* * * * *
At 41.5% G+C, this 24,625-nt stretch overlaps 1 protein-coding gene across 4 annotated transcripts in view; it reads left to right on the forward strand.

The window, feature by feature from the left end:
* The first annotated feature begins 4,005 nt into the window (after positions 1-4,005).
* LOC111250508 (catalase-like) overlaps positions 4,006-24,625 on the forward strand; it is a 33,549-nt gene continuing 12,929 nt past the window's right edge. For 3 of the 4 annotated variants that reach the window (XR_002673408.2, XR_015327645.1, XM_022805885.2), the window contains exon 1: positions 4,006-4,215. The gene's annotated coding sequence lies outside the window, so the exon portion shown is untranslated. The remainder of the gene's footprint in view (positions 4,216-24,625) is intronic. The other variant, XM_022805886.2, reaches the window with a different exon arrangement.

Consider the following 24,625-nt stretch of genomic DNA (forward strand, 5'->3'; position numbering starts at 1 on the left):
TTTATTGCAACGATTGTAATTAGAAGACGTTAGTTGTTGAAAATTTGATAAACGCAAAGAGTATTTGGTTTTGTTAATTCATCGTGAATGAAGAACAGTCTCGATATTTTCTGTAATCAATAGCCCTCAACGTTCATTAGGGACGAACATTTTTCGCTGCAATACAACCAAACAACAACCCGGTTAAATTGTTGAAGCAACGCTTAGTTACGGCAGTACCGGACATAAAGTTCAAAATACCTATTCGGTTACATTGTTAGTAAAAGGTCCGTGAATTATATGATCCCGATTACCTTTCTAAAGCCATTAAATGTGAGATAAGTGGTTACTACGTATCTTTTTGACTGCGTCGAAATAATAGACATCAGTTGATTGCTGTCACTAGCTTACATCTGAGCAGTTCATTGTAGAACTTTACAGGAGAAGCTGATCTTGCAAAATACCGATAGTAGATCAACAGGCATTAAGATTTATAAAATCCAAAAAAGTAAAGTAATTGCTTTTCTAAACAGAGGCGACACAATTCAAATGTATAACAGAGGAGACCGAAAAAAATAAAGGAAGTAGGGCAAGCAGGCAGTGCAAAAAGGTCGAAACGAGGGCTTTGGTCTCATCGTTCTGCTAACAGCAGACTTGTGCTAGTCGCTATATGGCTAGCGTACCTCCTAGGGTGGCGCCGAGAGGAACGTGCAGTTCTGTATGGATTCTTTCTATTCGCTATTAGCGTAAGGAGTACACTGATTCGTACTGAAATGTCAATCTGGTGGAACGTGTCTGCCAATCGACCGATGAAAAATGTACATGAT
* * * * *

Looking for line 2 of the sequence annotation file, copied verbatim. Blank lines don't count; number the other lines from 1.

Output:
The window, feature by feature from the left end: